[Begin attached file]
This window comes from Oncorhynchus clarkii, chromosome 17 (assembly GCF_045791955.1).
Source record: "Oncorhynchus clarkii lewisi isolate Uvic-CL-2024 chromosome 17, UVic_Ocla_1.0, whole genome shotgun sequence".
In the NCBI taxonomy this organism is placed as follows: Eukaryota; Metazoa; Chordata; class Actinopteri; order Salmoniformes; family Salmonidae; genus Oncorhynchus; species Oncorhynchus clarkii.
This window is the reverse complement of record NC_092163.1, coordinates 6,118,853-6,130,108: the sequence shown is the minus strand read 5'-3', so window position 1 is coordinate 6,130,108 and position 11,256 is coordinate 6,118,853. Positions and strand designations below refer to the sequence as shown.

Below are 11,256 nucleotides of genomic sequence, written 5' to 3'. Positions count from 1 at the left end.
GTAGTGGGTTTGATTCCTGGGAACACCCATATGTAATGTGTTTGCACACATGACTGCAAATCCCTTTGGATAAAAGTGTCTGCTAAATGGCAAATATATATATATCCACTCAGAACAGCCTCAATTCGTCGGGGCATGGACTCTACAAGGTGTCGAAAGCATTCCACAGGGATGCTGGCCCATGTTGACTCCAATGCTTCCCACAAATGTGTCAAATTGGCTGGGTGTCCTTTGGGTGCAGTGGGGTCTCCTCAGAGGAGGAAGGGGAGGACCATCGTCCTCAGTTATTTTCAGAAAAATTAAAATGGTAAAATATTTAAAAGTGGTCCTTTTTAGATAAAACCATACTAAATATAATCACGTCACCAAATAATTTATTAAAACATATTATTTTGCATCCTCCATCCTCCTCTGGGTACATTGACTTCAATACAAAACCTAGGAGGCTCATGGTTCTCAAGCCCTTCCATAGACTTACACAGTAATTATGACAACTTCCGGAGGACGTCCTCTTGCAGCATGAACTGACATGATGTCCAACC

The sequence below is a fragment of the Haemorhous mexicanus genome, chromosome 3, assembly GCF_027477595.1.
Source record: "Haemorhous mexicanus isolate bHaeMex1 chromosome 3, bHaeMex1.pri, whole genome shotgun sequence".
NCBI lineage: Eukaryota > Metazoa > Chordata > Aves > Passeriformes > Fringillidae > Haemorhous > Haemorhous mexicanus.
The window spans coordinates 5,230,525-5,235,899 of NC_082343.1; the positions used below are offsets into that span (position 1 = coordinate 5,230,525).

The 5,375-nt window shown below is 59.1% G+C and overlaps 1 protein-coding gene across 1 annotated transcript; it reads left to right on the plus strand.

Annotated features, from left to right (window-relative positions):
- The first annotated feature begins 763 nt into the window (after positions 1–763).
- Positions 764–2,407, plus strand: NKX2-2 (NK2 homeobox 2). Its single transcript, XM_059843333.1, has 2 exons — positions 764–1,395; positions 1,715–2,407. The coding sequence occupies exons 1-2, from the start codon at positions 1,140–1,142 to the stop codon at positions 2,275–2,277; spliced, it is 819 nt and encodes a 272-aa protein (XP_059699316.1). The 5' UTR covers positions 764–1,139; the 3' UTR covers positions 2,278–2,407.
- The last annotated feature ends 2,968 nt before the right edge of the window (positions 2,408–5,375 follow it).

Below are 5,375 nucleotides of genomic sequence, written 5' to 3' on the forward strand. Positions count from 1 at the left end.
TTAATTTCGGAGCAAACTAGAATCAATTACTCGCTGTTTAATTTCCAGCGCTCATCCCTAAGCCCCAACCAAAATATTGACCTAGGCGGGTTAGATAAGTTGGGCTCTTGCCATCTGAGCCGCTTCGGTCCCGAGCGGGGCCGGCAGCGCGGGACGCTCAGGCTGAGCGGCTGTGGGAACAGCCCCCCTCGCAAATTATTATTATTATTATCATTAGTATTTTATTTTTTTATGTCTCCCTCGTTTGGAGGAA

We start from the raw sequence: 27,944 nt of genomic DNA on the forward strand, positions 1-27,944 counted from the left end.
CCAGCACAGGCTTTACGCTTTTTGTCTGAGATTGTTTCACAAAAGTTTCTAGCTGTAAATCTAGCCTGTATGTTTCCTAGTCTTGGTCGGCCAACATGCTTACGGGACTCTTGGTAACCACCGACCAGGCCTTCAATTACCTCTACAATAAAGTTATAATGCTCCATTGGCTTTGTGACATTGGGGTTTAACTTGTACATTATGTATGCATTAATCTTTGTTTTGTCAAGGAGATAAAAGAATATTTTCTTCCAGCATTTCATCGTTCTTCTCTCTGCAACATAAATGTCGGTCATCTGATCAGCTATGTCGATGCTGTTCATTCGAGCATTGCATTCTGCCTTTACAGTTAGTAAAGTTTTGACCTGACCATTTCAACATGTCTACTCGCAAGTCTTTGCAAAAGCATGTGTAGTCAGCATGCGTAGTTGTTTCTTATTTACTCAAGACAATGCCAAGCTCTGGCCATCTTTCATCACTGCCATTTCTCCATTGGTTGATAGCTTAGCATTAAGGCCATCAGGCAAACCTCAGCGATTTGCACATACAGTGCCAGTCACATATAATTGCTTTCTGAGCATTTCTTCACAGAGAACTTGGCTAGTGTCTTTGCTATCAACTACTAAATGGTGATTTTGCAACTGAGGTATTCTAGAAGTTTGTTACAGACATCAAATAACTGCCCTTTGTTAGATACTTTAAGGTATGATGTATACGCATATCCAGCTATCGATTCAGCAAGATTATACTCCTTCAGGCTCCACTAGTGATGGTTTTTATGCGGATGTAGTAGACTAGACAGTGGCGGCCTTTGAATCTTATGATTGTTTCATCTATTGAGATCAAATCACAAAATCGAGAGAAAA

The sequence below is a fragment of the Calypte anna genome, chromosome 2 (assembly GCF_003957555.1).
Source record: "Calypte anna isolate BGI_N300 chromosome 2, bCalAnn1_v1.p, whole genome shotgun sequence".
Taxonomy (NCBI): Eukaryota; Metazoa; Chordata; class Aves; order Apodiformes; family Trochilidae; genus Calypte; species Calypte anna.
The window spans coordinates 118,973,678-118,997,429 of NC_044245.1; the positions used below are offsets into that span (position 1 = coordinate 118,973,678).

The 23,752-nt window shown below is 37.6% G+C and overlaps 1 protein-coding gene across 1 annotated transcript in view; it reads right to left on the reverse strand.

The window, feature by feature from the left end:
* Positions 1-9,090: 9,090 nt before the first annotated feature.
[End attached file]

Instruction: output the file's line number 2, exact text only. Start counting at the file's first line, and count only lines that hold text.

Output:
Source record: "Oncorhynchus clarkii lewisi isolate Uvic-CL-2024 chromosome 17, UVic_Ocla_1.0, whole genome shotgun sequence".